According to the PhRMA Foundation’s 2012 Annual Report, “the mission of the PhRMA Foundation is to support young scientists in disciplines important to the pharmaceutical industry by awarding them competitive research fellowships and grants at a critical point at the outset of their careers. The aim is to encourage young scientists who will be the leaders of tomorrow to pursue careers in research and education related to drug discovery.”
Maya is a student in the Graduate Program for Neuroscience and the Biomolecular Pharmacology Program through the Department of Pharmacology & Experimental Therapeutics at BUSM. She works in the Laboratory of Molecular NeuroTherapeutics under the mentorship of Dr. Tsuneya Ikezu.
On Thursday, Dec. 19, Boston University (BU) and the National Emerging Infectious Diseases Laboratories (NEIDL) will conduct a tabletop emergency preparedness drill as part of the ongoing safety and training program for laboratory personnel and internal and external response officials. This drill will simulate an earthquake, similar to the one that occurred in 1755 off Cape Ann, Massachusetts.
The participants in this exercise include: NEIDL operations staff and researchers as well as external responders such as, Boston Public Health Commission, Boston Police Department, Boston Fire Department and Boston Inspectional Services.
A tabletop drill tests a hypothetical situation, such as a natural or man-made disaster, and the group’s ability to respond, assess damage, and identify short- and long-term recovery issues. This exercise provides the opportunity to continuously improve response and training at the NEIDL and throughout the University.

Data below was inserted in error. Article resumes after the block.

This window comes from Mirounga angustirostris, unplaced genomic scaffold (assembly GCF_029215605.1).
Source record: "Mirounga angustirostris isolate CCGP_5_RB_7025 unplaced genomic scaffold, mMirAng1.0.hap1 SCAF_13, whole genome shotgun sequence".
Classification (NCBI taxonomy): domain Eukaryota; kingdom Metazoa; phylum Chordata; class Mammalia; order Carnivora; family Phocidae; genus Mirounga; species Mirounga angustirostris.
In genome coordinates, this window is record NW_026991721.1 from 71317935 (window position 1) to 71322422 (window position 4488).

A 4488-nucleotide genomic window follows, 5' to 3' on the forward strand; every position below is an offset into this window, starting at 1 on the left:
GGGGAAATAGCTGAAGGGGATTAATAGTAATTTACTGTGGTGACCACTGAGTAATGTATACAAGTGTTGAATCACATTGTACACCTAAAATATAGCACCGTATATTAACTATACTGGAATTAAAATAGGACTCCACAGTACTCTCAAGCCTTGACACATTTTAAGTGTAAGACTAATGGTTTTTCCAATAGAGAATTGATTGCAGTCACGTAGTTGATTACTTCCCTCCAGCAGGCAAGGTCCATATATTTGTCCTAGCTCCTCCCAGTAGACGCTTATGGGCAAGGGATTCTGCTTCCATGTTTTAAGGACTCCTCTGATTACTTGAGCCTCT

While there may be emergency response vehicles at NEIDL during the drill, there will be no impact on traffic in the neighborhood.
Currently, BSL-2 research is being conducted in the NEIDL and BSL-3 research will be starting soon. BSL-4 research is not being conducted at the NEIDL now and will not commence until the completion of several regulatory and judicial steps.
For more information on the NEIDL go to www.bu.edu/NEIDL
Boston magazine’s annual list includes 68 faculty
Among the 650 physicians named to Boston magazine’s recently released “Top Docs 2013” list are 68 from Boston Medical Center (BMC) and the BU School of Medicine. The list, which provides consumers with information on the Hub’s top doctors across 50 specialties, commended BMC physicians from 30 different disciplines, such as cardiovascular disease, surgery, and pathology, and profiled another—Jeffrey Kalish, a MED assistant professor of surgery and of radiology and BMC director of endovascular surgery—for heroic work during the April 15 Boston Marathon bombings. The list appears in the magazine’s December issue.
“We are delighted that these outstanding faculty are being recognized by their colleagues for providing the highest quality of compassionate care,” says Karen Antman, MED dean and provost of the Medical Campus.
Alik Farber, a MED associate professor of surgery and of radiology and chief of the BMC division of vascular and endovascular surgery, has been included on the list in the vascular surgery category each year since 2010.
“To be nominated in a city that is the center for medicine for the United States and possibly the world is a humbling experience,” Farber says. Having 67 of his colleagues on the list, he adds, is “an important accolade for Boston Medical Center.”